Babers is potentially on the college football hot seat this season.
12. Brent Pry, Virginia Tech
3-8 (1-6) in 2022 as first-time head coach
Virginia Tech is a much harder job than it was 20 years ago. Blacksburg is remote; competition for recruits is stiff; momentum is non-existent.
There’s a non-zero chance that Kenny Brooks’ women’s basketball team is going to be the hottest ticket in Virginia Tech athletics for a few years, which would be a big departure for a football-obsessed culture like VT alumni.
Brent Pry could end up being a decent head coach, but this was always going to be a multi-year rebuild at Virginia Tech, and I can’t exactly award points for progress that I haven’t seen yet.
13. Tony Elliott, Virginia
3-7 (1-6) in 2022 as first-time head coach
Tony Elliott might be the exact kind of thoughtful, brilliant leader that UVA needs. It’s way too early to tell either way.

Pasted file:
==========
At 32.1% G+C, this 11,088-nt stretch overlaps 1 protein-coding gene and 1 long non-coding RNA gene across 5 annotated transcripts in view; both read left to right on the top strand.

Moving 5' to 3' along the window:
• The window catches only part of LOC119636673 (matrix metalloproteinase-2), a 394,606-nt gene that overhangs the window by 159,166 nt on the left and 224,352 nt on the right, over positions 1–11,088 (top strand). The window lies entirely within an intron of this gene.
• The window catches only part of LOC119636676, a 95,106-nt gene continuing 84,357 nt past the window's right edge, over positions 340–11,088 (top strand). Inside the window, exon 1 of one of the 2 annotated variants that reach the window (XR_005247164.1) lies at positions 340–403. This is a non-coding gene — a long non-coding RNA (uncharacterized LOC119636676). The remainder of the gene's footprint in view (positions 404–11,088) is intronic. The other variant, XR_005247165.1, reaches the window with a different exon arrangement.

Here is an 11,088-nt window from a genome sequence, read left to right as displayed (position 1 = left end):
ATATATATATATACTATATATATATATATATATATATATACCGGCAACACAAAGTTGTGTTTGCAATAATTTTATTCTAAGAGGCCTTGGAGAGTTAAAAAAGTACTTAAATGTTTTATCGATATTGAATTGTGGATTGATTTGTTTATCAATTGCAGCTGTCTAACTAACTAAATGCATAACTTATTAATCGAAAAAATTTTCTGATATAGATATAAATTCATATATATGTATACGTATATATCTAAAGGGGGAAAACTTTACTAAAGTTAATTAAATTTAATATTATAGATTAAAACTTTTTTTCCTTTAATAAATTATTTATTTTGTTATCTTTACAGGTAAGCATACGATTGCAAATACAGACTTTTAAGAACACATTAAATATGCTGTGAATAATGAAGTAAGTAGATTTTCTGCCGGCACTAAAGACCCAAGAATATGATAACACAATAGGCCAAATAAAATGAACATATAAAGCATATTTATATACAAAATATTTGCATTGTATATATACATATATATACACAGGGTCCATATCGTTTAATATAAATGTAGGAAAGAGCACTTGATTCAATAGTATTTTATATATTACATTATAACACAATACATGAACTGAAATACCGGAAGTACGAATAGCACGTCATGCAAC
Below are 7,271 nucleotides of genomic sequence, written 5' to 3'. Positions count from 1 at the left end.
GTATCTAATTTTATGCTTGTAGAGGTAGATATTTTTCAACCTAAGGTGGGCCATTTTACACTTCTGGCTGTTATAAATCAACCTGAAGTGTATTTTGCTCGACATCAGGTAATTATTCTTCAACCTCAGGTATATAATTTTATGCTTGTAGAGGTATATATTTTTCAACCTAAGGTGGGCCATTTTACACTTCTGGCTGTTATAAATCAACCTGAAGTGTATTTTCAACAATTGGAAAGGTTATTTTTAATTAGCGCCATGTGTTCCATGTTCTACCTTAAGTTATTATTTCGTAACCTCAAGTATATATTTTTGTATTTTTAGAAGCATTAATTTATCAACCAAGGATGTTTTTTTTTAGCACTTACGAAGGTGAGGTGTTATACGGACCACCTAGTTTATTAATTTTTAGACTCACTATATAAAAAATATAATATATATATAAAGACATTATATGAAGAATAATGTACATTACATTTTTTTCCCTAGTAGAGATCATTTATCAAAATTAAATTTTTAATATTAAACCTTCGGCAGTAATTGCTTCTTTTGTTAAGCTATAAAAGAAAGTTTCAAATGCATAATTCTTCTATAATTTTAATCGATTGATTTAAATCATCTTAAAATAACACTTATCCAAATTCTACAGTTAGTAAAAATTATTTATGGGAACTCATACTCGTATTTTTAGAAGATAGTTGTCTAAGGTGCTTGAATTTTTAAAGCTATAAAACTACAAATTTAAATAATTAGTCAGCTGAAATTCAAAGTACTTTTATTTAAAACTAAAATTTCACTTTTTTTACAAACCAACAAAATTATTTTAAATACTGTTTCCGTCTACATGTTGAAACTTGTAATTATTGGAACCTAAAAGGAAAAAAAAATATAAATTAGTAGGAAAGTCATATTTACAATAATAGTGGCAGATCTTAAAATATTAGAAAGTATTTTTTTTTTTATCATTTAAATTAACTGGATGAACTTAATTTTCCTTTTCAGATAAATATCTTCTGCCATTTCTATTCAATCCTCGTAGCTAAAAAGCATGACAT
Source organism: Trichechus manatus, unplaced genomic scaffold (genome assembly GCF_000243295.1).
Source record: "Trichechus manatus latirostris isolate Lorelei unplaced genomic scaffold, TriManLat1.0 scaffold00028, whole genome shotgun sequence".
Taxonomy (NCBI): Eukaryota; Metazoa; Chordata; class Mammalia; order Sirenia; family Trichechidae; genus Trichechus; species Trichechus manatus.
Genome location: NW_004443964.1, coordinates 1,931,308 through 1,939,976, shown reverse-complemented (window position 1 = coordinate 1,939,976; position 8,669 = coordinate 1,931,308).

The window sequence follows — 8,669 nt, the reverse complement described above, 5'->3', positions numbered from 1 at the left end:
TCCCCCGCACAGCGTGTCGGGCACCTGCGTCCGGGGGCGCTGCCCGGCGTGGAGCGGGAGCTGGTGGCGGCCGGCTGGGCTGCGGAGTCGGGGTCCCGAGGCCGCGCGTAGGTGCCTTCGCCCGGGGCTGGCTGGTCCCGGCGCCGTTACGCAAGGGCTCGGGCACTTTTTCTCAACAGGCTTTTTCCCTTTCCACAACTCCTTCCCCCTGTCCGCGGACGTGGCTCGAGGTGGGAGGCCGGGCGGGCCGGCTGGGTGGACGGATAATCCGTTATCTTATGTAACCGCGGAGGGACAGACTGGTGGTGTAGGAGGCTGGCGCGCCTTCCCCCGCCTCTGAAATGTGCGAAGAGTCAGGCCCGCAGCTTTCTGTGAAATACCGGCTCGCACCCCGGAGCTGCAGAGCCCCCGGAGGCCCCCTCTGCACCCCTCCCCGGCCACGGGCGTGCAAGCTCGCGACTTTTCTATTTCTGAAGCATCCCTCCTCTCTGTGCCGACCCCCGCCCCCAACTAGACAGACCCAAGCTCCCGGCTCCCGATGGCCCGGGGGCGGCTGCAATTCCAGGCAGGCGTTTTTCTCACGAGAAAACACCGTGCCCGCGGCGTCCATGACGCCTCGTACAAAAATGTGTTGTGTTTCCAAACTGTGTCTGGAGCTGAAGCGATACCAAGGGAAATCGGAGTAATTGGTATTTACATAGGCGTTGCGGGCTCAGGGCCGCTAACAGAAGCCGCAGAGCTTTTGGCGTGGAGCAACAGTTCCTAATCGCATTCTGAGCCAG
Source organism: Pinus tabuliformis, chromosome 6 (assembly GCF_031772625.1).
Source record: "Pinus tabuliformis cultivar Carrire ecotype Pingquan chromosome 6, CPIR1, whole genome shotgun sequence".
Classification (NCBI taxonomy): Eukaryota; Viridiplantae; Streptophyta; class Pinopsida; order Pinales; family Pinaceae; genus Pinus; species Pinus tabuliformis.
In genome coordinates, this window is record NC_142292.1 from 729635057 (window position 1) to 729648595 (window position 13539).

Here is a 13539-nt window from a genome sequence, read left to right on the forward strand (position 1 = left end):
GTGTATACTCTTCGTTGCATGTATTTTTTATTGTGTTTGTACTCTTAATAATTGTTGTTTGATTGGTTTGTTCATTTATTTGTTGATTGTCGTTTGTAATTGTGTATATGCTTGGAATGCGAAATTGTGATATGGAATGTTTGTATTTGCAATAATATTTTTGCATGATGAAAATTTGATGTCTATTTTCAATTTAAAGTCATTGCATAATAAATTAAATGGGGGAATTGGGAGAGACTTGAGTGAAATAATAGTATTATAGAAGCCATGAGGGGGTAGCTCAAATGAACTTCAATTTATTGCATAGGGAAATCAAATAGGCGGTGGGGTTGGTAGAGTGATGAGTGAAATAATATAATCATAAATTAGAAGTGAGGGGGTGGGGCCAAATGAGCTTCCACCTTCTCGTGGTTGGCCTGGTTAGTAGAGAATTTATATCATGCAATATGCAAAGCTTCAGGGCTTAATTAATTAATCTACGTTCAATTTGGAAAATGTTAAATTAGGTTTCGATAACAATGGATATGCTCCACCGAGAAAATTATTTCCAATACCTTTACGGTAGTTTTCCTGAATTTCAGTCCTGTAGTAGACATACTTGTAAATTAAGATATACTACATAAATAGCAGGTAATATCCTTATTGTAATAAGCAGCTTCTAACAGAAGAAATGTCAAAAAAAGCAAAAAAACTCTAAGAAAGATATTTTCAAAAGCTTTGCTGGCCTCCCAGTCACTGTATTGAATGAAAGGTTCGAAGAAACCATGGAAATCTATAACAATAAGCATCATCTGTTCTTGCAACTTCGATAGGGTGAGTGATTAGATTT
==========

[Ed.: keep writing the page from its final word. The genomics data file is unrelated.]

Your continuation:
However, I was struck at the time of his hire — and still am now — at how light his coaching resume seems. The 43-year-old spent five years as an FCS wide receivers coach, then spent nine years as a running backs coach for Clemson from 2011 to 2019.
He was also a co-offensive coordinator with the equally young Jeff Scott from 2015 to 2019, which seems a bit like throwing two inexperienced guys at a job instead of just hiring one skilled guy.
Anyway, Elliott became sole offensive coordinator for Clemson in the weird 2020 season, then got the nod to associate head coach/OC for 2021. UVA nabbed him in the great Clemson brain drain of 2022.
I’m not saying Elliott is an intern or anything, but successful P5 coaches often have a few more years in prominent positions. They spend years honing their craft as a coordinator, or they take head coaching jobs at D2, FCS, or G5 schools.
Elliott jumped from a co-offensive coordinator to a P5 head coach in three seasons. I do wonder if he will succeed at UVA, which is already a job that comes with institutional challenges to begin with.
14. Jeff Hafley, Boston College
15-20 Overall; 3-9 in 2022
Speaking of weak resumes, I still don’t know what Boston College was thinking with Jeff Hafley, who was a career defensive backs coach before working for one season as defensive coordinator at Ohio State in 2019.
Boston College has been forgettable, and it’s not trending in the right direction. Hafley clearly has the warmest seat in the ACC in 2023.